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AAR Changes Approach to Taxing Offshore Supplies
The Authority for Advance Ruling in a recent ruling has held that a single contract for supply, installation and commissioning of equipment was a composite contract and hence could not be 'dissected' for determining taxability of income from offshore supply of equipment and erection and commissioning activities in India. Applying the 'look at' approach enunciated by the Apex Court in Vodafone's case, the AAR held that consideration for offshore supply of equipment accrued in India and was taxable, along with consideration for onshore erection and commissioning activities. Taxand India considers the facts of the case in the ruling announced by the AAR and how this will affect multinationals based in India.
Facts of the case
- Roxar Maximum Reservoir Performance WLL, a company registered in Kingdom of Bahrain, entered into a contract with ONGC for supply, installation and commissioning of 36 manometer gauges. Under the contract, the Applicant was responsible for supply of the manometer gauges and their installation and commissioning in India. The consideration for the supply and the services were identified separately in the contract.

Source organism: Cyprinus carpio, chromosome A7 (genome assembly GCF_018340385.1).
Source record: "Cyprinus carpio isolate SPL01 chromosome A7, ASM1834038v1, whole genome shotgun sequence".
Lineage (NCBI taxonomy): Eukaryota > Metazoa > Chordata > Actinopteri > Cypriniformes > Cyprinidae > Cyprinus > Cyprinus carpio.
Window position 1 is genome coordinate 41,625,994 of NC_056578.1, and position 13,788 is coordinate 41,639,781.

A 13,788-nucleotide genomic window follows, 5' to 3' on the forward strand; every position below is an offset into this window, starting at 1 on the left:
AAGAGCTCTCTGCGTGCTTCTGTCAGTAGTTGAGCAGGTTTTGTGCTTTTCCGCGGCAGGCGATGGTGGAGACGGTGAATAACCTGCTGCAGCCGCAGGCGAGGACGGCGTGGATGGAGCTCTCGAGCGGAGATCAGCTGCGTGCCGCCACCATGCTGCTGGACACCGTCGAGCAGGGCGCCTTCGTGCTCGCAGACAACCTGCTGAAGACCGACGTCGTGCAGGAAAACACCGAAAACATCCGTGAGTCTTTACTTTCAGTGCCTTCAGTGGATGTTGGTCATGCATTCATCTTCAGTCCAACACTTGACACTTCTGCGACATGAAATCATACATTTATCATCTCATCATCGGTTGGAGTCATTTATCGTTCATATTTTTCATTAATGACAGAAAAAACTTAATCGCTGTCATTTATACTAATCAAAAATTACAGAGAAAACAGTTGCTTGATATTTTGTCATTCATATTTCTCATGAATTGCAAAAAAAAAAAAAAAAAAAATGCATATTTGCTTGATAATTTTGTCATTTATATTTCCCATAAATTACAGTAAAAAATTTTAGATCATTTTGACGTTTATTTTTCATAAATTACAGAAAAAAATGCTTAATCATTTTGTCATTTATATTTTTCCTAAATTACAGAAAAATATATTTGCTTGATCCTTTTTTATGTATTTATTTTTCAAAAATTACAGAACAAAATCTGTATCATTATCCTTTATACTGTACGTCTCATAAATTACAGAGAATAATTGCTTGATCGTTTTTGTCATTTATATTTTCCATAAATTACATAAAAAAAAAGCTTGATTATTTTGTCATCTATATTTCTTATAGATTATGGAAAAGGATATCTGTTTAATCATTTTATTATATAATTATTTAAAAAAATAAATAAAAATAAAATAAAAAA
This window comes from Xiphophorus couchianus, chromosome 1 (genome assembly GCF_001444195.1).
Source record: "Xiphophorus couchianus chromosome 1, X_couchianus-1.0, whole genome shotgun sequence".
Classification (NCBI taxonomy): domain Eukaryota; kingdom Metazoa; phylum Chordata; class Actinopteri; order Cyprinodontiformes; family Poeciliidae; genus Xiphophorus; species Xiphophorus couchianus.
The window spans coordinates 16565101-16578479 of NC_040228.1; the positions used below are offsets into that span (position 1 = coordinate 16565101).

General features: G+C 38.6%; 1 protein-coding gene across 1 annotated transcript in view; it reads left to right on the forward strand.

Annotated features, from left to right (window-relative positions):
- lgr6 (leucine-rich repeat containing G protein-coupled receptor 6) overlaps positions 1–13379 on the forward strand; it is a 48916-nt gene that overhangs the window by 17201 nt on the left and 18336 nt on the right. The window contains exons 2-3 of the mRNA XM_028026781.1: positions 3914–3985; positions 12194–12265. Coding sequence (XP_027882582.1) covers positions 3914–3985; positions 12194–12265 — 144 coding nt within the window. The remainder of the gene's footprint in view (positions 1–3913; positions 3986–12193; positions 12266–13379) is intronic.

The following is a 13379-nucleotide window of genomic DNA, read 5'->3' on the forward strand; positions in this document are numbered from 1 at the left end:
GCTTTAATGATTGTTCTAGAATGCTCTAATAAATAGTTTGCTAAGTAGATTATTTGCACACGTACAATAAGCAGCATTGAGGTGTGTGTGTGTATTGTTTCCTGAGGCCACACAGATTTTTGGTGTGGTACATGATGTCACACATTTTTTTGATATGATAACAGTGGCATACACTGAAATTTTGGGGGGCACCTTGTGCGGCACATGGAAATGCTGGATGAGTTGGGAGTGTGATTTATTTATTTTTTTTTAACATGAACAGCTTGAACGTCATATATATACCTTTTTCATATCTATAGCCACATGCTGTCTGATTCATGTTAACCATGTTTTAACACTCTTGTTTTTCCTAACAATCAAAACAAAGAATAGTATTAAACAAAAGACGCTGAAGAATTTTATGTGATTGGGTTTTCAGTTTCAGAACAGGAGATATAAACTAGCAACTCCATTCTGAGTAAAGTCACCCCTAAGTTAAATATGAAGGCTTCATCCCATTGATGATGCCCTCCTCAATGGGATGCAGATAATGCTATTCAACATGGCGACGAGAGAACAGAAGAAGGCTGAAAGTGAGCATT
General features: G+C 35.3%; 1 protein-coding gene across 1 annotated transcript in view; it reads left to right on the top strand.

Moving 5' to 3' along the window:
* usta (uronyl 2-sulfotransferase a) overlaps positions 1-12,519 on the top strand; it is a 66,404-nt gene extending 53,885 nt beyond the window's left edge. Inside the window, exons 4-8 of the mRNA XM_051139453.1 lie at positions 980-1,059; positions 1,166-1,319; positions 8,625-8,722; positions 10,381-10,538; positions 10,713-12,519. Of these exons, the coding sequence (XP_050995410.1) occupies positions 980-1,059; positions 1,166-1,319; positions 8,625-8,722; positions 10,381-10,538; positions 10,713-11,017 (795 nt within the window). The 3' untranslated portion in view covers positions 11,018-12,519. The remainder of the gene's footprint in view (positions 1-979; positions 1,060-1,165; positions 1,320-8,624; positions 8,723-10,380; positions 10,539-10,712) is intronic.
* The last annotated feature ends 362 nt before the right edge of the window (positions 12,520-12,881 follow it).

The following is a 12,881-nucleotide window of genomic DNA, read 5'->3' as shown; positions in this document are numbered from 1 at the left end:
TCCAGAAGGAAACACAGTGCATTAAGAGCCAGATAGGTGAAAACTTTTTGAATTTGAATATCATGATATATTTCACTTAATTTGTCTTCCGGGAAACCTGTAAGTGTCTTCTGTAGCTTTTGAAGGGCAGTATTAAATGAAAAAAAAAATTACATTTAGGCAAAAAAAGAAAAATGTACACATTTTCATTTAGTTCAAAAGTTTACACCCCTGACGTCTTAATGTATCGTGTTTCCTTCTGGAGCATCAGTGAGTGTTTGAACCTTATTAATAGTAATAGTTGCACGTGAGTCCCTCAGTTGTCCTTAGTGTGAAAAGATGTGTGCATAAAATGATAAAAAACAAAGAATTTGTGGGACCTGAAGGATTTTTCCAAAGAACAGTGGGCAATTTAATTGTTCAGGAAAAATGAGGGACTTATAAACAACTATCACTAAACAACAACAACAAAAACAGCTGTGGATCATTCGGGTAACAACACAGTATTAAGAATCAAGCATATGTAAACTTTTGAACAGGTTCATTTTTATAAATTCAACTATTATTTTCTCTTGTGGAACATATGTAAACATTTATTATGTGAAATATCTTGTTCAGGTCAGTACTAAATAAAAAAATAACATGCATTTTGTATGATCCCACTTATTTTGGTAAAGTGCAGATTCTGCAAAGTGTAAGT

- The Applicant approached the AAR for a ruling on whether the consideration receivable for the offshore supply is taxable in India.
While a ruling from the AAR is not a binding precedent and has only a persuasive value, this ruling could be significant as it may prompt the Revenue to apply its rationale to other similar cases, ignoring an almost settled position regarding taxation of off shore supplies in a composite contract containing clearly identifiable and distinct parts for the scope of work involved. The ruling is likely to have ramifications for several turnkey EPC contract structures, which had taken tax positions based on principles emanating from landmark decisions of the Apex Court in IHI and Hyundai Heavy Industries Company Ltd.